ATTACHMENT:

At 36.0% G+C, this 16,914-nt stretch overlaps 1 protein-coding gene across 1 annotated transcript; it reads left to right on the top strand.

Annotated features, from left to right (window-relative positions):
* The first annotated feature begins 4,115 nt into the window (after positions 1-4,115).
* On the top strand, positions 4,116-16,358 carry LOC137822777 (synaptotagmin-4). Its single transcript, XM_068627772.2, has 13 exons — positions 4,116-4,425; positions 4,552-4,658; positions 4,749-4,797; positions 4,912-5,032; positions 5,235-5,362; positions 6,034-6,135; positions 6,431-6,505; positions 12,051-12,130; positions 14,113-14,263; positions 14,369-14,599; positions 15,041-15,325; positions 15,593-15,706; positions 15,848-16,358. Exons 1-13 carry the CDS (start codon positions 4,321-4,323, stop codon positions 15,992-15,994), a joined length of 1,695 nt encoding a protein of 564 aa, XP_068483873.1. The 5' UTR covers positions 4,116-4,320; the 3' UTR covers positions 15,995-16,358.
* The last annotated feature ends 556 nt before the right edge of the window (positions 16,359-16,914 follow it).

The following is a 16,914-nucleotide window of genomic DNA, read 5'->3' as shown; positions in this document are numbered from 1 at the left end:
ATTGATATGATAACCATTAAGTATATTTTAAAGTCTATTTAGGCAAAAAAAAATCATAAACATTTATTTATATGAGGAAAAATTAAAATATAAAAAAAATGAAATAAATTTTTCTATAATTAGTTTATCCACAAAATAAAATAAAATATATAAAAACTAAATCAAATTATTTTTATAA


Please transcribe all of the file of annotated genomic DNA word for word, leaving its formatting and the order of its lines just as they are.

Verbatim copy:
At 36.0% G+C, this 16,914-nt stretch overlaps 1 protein-coding gene across 1 annotated transcript; it reads left to right on the top strand.

Annotated features, from left to right (window-relative positions):
* The first annotated feature begins 4,115 nt into the window (after positions 1-4,115).
* On the top strand, positions 4,116-16,358 carry LOC137822777 (synaptotagmin-4). Its single transcript, XM_068627772.2, has 13 exons — positions 4,116-4,425; positions 4,552-4,658; positions 4,749-4,797; positions 4,912-5,032; positions 5,235-5,362; positions 6,034-6,135; positions 6,431-6,505; positions 12,051-12,130; positions 14,113-14,263; positions 14,369-14,599; positions 15,041-15,325; positions 15,593-15,706; positions 15,848-16,358. Exons 1-13 carry the CDS (start codon positions 4,321-4,323, stop codon positions 15,992-15,994), a joined length of 1,695 nt encoding a protein of 564 aa, XP_068483873.1. The 5' UTR covers positions 4,116-4,320; the 3' UTR covers positions 15,995-16,358.
* The last annotated feature ends 556 nt before the right edge of the window (positions 16,359-16,914 follow it).

The following is a 16,914-nucleotide window of genomic DNA, read 5'->3' as shown; positions in this document are numbered from 1 at the left end:
ATTGATATGATAACCATTAAGTATATTTTAAAGTCTATTTAGGCAAAAAAAAATCATAAACATTTATTTATATGAGGAAAAATTAAAATATAAAAAAAATGAAATAAATTTTTCTATAATTAGTTTATCCACAAAATAAAATAAAATATATAAAAACTAAATCAAATTATTTTTATAA